“What about the girls?” She’d asked Phillip.
“They know we’re not happy.”
“Who gives a fuck about happiness?”
“I do, Marianne. It’s my business. And that world-weary punk shit isn’t wearing well.”
“How about a word-weary go fuck yourself?” she’d said then, angrier at being called out on her dated sensibilities than she was about him leaving. “Why don’t you leave right now?”
“Why don’t I?”
And that was it. Phillip was gone and so was the 180 thousand a year he brought in DJing and dealing molly. It wasn’t as if she could take him to court and demand her share of his illegal income. She could turn him in, but then there would be no income and no hope that he would at least kick in something for the girls. And it would be a crappy thing to do to them. Turn their father in to the cops. The quantities he dealt; even white he’d go to prison. And so, Marianne was going to write a hit song and change her life and the lives of her girls and Phillip could go fuck himself.
When Marianne was twelve, her mother had been hit by a City of Orange school bus. The bus had thrown her into oncoming traffic and a pickup truck driven by an El Salvadoran gardener had done the rest. Ramon, the gardener, had never recovered from the trauma of taking someone’s life. He still sent her a card every year on the anniversary of the accident and had recently friended her on Facebook. Her father had started drinking the afternoon that Ramon killed her mother and hadn’t stopped for a year and a half. Then he’d started dating the clerk at the liquor store where he bought his Jim Beam. Six months after they started dating he married her. They moved to Santa Ana where Marianne finished high school and they had three children, two girls and a boy whom her father had named Randall Jr., after himself.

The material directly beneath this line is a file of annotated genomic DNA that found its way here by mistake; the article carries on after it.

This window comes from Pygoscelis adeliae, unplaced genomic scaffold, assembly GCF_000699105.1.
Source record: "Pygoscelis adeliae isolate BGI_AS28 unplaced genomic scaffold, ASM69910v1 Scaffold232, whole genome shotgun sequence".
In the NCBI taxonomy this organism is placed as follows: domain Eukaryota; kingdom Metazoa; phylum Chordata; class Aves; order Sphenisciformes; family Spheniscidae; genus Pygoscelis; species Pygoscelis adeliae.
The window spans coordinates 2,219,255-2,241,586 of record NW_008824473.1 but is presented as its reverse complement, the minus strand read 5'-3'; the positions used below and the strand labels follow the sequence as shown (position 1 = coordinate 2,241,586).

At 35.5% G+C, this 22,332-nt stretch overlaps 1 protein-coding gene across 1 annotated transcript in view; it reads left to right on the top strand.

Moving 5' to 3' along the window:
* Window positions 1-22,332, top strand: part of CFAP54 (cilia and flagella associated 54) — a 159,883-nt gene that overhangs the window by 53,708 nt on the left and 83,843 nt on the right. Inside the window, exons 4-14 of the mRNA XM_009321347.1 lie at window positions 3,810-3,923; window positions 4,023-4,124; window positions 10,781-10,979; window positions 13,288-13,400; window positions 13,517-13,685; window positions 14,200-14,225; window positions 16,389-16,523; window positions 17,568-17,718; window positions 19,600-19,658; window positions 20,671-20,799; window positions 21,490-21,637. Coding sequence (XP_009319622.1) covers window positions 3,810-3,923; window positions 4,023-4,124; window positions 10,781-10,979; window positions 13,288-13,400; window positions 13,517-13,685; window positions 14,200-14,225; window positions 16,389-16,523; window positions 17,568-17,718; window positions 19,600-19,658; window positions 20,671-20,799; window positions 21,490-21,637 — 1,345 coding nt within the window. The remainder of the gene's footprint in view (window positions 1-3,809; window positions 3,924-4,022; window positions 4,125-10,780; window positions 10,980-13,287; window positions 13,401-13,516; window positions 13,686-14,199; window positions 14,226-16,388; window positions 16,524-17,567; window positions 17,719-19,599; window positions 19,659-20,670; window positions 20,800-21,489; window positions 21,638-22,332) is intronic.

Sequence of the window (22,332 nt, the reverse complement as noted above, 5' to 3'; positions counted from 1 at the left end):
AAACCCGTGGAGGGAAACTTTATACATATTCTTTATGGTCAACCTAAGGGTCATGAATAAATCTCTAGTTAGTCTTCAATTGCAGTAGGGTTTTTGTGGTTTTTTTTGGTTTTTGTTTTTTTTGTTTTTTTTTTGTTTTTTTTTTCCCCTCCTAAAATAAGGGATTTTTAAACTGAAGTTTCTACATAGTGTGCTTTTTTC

Nothing was permanent for Marianne. Not love, or her bands, or anything else you wanted to throw at her. Her kids would grow and grow to hate or at least resent her. Phillip would move in with some girl he sold molly to at a DJ gig. She would get old and die, unless she got one twoed by a school bus and a gardener’s pickup first.
Barry, the drummer, had been the only one in Dead Puppies who could actually play, a fact that had given them a longevity that most of the punk bands of the Orange County 90s didn’t have. I mean the sellouts, like No Doubt, you could smell the ambition the moment you saw them, but the raw, the real; they were also almost always the talentless. Barry was the exception. A flawless musician, he played drums, piano, guitar, and saxophone as well as drums. He could fix the equipment if it broke, and, a business major at Long Beach State, he could keep the band from running too far in the red. Barry has parlayed those skills, after Dead Puppies broke up, into a job tour managing a couple of early hip-hop acts and then into a job with Warner Brothers Records. When Marianne had last talked to him, maybe six months ago, he was leaving Warner’s to start a management company. “Anything I can do,” he’d said, “not that you’d ever want back into what’s left of this shithole business.”